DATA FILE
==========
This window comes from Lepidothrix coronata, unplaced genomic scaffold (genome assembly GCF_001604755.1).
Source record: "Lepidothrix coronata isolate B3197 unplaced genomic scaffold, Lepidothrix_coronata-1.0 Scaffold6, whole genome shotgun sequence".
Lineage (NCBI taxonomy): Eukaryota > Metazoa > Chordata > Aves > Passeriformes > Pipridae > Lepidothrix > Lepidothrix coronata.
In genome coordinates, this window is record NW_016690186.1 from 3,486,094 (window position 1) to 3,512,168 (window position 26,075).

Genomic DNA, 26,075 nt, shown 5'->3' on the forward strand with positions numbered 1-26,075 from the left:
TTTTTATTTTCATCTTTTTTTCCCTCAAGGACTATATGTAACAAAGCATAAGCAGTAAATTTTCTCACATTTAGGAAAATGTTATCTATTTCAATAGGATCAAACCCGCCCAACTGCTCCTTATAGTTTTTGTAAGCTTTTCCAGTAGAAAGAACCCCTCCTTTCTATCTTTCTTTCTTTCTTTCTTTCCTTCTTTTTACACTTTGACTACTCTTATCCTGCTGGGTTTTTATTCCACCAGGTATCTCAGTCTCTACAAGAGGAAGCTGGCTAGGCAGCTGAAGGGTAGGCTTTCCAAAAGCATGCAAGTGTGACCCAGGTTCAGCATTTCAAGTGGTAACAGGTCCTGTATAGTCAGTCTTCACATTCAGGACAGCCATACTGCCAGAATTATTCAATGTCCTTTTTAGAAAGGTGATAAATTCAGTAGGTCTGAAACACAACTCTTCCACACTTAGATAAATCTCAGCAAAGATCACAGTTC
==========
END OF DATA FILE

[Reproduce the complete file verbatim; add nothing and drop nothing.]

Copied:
This window comes from Lepidothrix coronata, unplaced genomic scaffold (genome assembly GCF_001604755.1).
Source record: "Lepidothrix coronata isolate B3197 unplaced genomic scaffold, Lepidothrix_coronata-1.0 Scaffold6, whole genome shotgun sequence".
Lineage (NCBI taxonomy): Eukaryota > Metazoa > Chordata > Aves > Passeriformes > Pipridae > Lepidothrix > Lepidothrix coronata.
In genome coordinates, this window is record NW_016690186.1 from 3,486,094 (window position 1) to 3,512,168 (window position 26,075).

Genomic DNA, 26,075 nt, shown 5'->3' on the forward strand with positions numbered 1-26,075 from the left:
TTTTTATTTTCATCTTTTTTTCCCTCAAGGACTATATGTAACAAAGCATAAGCAGTAAATTTTCTCACATTTAGGAAAATGTTATCTATTTCAATAGGATCAAACCCGCCCAACTGCTCCTTATAGTTTTTGTAAGCTTTTCCAGTAGAAAGAACCCCTCCTTTCTATCTTTCTTTCTTTCTTTCTTTCCTTCTTTTTACACTTTGACTACTCTTATCCTGCTGGGTTTTTATTCCACCAGGTATCTCAGTCTCTACAAGAGGAAGCTGGCTAGGCAGCTGAAGGGTAGGCTTTCCAAAAGCATGCAAGTGTGACCCAGGTTCAGCATTTCAAGTGGTAACAGGTCCTGTATAGTCAGTCTTCACATTCAGGACAGCCATACTGCCAGAATTATTCAATGTCCTTTTTAGAAAGGTGATAAATTCAGTAGGTCTGAAACACAACTCTTCCACACTTAGATAAATCTCAGCAAAGATCACAGTTC